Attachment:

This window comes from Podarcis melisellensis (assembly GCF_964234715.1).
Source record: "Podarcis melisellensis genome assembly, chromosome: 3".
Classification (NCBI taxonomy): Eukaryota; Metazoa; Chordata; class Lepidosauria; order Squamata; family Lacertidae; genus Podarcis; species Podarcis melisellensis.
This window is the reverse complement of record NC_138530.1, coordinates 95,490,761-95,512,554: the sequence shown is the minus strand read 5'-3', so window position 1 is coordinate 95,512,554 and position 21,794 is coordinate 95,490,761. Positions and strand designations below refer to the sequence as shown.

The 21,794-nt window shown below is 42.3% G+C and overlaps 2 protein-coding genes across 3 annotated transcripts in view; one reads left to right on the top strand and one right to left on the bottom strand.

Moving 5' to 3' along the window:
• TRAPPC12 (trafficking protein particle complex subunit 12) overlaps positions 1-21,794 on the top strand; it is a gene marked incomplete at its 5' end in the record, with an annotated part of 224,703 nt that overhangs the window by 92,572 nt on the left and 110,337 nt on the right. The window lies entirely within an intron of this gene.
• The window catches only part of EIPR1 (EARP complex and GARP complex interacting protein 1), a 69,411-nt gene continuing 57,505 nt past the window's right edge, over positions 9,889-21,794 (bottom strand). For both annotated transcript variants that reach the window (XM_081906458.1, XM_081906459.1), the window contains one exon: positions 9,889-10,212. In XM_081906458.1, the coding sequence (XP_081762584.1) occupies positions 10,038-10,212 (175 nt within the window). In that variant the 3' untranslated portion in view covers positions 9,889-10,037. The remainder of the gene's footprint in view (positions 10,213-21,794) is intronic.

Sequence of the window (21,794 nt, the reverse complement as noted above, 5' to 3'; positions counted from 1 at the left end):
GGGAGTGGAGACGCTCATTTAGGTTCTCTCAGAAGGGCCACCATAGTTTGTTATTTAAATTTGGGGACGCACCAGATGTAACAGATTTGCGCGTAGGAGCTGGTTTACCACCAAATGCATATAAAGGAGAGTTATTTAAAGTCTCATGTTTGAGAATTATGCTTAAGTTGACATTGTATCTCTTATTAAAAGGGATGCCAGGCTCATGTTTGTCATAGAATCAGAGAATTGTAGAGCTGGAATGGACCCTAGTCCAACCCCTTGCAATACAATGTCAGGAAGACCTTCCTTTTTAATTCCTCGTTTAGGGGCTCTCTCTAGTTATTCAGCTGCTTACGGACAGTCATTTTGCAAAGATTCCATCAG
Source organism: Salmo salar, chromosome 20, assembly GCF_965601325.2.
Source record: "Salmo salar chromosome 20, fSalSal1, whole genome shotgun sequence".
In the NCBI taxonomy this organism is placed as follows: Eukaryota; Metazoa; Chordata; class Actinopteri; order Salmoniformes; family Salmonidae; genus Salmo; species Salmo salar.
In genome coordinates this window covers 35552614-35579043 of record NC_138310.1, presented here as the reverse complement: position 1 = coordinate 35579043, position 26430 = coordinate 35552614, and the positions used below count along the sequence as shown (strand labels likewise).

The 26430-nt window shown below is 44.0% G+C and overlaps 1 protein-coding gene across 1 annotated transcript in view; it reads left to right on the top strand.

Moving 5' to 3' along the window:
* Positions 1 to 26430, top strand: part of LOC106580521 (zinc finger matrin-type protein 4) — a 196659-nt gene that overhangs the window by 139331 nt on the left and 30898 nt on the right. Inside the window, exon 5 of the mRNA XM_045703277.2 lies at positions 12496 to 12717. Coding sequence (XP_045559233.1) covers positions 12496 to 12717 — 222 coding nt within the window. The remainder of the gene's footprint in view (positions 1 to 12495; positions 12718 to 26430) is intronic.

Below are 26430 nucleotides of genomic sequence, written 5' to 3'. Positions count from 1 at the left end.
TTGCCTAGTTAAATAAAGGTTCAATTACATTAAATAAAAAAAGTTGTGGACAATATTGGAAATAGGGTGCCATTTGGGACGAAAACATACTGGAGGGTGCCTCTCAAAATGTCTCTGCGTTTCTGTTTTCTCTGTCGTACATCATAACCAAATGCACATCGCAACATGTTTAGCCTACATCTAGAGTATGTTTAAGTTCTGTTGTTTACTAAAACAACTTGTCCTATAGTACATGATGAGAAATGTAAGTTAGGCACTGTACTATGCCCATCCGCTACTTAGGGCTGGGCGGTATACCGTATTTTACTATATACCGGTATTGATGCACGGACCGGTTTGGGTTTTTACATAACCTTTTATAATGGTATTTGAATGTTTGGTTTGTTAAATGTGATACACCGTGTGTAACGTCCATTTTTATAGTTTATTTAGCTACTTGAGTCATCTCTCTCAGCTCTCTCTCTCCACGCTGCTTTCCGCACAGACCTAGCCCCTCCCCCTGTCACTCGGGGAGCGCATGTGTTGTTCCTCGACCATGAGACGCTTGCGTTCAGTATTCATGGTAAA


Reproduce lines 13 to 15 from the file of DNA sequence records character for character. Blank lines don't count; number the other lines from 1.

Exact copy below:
In the NCBI taxonomy this organism is placed as follows: Eukaryota; Metazoa; Chordata; class Actinopteri; order Salmoniformes; family Salmonidae; genus Salmo; species Salmo salar.
In genome coordinates this window covers 35552614-35579043 of record NC_138310.1, presented here as the reverse complement: position 1 = coordinate 35579043, position 26430 = coordinate 35552614, and the positions used below count along the sequence as shown (strand labels likewise).

The 26430-nt window shown below is 44.0% G+C and overlaps 1 protein-coding gene across 1 annotated transcript in view; it reads left to right on the top strand.